NATO & Israel

The flotilla raid could cause our relations with Ankara to implode—and severely harm the transatlantic alliance.

Israel’s attack on a Gaza aid flotilla, killing nine, has earned near-universal condemnation, with even sympathetic observers terming it the act of a bully, tone deaf, staggeringly stupid, tactically incompetent, a major tactical blunder, a moral victory for Hamas, and an unqualified disaster for Israel’s reputation. But Israel is rather accustomed to international scorn and has every right to chart its own course. However, this latest incidence has potentially grave consequences for United States and its transatlantic allies.

Turkey, a founding member of the NATO alliance and heretofore Israel’s only friend in the region, is apoplectic.

Foreign Minister Ahmet Davutoglu proclaimed Tuesday morning, ““Psychologically, this attack is like 9/11 for Turkey.” As idiotic as that may seem — there were 9 deaths, not 3000, and the incident involved provocateurs flouting a naval blockage, not innocents in the Turkish homeland — the actions of his government indicate that the sentiment is genuine.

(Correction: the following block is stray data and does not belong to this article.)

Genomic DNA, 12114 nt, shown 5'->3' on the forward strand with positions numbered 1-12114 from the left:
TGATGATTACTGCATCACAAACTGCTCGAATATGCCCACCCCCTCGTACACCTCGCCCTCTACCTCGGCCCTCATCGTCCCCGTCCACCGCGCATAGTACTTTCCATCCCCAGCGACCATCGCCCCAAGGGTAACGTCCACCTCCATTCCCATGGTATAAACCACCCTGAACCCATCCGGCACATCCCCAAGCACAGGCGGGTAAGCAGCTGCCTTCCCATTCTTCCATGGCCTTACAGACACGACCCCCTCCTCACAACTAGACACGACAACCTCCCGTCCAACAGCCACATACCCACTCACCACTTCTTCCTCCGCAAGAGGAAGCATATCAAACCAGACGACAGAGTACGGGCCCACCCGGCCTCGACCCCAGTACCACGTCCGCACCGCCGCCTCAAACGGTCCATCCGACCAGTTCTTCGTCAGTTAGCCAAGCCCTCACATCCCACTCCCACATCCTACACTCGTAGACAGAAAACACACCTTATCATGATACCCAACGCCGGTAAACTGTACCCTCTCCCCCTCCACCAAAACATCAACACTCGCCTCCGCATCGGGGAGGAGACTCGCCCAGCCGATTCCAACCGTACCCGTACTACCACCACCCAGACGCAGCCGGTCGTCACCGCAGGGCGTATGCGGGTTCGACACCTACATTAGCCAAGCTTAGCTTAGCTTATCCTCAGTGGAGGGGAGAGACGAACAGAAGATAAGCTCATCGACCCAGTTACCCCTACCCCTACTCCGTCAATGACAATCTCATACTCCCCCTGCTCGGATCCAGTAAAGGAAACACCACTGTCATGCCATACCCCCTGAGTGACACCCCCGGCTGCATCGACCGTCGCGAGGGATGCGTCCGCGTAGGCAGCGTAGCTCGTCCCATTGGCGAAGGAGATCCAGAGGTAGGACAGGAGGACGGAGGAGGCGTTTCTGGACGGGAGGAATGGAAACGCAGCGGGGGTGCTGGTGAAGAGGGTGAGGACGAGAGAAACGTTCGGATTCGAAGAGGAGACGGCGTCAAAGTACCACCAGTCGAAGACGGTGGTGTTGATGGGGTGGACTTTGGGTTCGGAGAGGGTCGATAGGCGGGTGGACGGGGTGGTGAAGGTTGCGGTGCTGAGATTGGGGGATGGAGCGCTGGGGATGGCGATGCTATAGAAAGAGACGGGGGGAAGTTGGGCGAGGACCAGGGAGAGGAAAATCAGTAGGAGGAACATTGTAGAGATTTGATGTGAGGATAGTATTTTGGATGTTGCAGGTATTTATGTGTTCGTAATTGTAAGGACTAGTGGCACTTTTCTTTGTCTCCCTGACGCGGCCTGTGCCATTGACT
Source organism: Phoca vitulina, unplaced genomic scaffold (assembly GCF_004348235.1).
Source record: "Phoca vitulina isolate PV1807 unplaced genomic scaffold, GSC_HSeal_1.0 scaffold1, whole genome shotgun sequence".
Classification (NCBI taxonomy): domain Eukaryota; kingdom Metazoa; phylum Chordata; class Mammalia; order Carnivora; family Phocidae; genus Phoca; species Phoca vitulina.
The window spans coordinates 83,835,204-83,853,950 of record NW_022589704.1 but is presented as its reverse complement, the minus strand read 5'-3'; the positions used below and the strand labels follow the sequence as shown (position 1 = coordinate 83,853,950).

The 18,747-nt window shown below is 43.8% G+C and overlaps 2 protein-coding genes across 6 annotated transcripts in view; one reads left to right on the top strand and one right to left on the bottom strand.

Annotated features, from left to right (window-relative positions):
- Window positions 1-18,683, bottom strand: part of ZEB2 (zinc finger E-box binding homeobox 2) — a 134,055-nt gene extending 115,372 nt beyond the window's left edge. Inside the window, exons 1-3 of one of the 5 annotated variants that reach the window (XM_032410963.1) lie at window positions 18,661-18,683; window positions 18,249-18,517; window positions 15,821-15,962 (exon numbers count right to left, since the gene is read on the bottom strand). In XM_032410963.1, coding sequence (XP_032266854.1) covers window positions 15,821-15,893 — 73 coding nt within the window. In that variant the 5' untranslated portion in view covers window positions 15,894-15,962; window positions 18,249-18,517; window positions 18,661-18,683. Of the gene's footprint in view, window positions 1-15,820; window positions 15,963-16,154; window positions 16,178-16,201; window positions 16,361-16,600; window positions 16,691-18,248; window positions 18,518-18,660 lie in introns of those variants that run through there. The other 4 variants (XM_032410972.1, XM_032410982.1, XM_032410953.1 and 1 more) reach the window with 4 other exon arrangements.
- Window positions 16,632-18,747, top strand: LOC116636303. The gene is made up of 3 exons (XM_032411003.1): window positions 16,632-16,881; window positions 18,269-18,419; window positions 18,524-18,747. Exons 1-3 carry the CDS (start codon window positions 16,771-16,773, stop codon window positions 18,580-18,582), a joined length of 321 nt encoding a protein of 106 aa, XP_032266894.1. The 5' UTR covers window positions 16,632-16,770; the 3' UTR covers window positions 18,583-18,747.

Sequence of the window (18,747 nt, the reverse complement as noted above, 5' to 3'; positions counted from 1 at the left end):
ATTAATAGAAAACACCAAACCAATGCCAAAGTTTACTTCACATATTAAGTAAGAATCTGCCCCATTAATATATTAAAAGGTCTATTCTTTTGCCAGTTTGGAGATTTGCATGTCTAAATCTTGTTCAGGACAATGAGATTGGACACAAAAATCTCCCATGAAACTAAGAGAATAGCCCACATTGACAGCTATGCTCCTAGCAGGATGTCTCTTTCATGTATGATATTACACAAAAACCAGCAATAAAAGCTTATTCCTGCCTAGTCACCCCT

Prime Minister Recep Tayyip Erdogan accused Israel of “state terrorism” and he told his parliament the Israeli assault violated “international law, the conscience of humanity and world peace.” Erdogan proclaimed the incident “a turning point in history. Nothing will be the same again.” Serkan Demirtas,writing in Hurriyet Daily News & Economic Review, sees “a long-term diplomatic war between Turkey and Israel” as “unavoidable.” Similar statements have been made by Turkish pundits and analysts, including those considered moderates.

Erdogan, noting what seems to be the end of the Turkish-Israeli alliance for the foreseeable future, proclaimed, “Turkey’s hostility is as strong as its friendship is valuable.” And veteran columnist Sami Kohen proclaims, “Turkey now is one of the sides in the Middle East conflict. It is quite clearly opposed to Israel.”

Erdogan also raised the specter of Article 5: “Citizens of member states were attacked by a country that was not a member of NATO,” he said. “We think that should be discussed in NATO.” Again, this is overblown. Whatever one thinks of the Israeli action, it was decidedly not an attack on Turkey “in Europe or North America.” And, while Article 6 makes provisions for extending the umbrella of protection to “forces, vessels, or aircraft of any of the Party” operating in the Mediterranean Sea, it rather clearly is intended to apply to the defense of colonial territories.

But security analysts Steve Hynd and Robert Mackey think this irrelevant and that if Turkey invokes the Charter, the U.S. will face a dire choice, indeed. As Mackey puts it: